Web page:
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I can feel my blood pressure exploding and my pulse quickening when I see this stuff. It makes me soooooo mad. The legislatures and courts need to do something to protect everyday citizens from these frivolous lawsuits. It's really ridiculous!

Chicagoist: A woman is being sued after criticizing a concrete company on Angie's List. Helen Maslona was surprised to learn a local concrete company refused to do work at her house, five miles from their headquarters, because they claimed to cover her area in their company profile. So Helen posted this criticism on the site (which is allowed on Angie's List) and gave the company an "F." This, apparently, warrants a lawsuit asking for $10,000 in damages. Said Helen: "I'm just floored. I can't believe it. First of all, $10,000 -- for what?" And said Michael Fitzgerald, owner of the company, "I'm not trying to be a jerk. It's just hard to have somebody slander you."

Either the owner is in fact a jerk... or he missed an opportunity to tell the reporter that Ms. Maslona's review was factually wrong. If the facts of the case are as claimed above, the owner of the concrete company should have his feet held to the fire and made to pay not only Ms. Maslona's legal fees, but also some pain and suffering (and slander) damages. PEOPLE, WE HAVE A FIRST AMENDMENT!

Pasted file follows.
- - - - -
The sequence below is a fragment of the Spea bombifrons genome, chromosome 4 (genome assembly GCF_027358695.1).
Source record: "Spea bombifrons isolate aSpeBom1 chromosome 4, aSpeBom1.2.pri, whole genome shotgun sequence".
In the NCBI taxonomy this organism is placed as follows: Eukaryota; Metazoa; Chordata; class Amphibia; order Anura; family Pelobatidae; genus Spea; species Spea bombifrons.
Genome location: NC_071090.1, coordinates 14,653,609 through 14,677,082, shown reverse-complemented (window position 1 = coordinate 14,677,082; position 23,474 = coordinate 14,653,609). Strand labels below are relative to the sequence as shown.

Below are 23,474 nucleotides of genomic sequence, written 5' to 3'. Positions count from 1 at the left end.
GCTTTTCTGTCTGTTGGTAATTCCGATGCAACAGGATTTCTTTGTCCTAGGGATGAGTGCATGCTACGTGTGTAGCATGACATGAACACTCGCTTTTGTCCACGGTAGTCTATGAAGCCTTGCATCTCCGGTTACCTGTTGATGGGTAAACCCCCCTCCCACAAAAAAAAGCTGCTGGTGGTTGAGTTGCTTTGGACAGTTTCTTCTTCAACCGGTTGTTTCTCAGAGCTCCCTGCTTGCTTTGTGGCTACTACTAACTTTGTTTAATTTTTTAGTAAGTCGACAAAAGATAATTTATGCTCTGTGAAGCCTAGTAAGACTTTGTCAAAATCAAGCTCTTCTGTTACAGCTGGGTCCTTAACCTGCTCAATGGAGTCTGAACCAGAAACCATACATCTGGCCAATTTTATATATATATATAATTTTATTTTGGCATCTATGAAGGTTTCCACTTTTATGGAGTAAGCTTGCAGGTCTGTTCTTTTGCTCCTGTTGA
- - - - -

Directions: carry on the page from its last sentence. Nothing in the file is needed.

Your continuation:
It is not just that commercial interests can use their comparative economic power to suppress people's speech... and the courts and legislature should even out the incentives to make businesses think twice about intimidating people through the courts.

From the NYTimes article, discussing another similar suit:

[Legal experts] consider the lawsuit an example of the latest incarnation of a decades-old legal maneuver known as a strategic lawsuit against public participation, or Slapp.

The label has traditionally referred to meritless defamation suits filed by businesses or government officials against citizens who speak out against them. The plaintiffs are not necessarily expecting to succeed -- most do not -- but rather to intimidate critics who are inclined to back down when faced with the prospect of a long, expensive court battle.


The federal bill, in the House Subcommittee on Courts and Competition Policy, would enable a defendant who believes he is being sued for speaking out or petitioning on a public matter to seek to have the suit dismissed.

"Just as petition and free speech rights are so important that they require specific constitutional protections, they are also important enough to justify uniform national protections against Slapps," said Mark Goldowitz, director of the California Anti-Slapp Project, which helped draft the bill.

Under the proposed federal law, if a case is dismissed for being a Slapp, the plaintiff would have to pay the defendant's legal fees. Mr. Randazza would not disclose specifics on the legal fees he has charged his clients, but he said the cost of defending a single Slapp suit "could easily wipe out the average person's savings before the case is half done."
Emphasis added

And then a gem of a quote from a college student sued for an online comment regarding a towing service:

"There's no reason I should have to shut up because some guy doesn't want his dirty laundry out," Mr. Kurtz said. "It's the power of the Internet, man."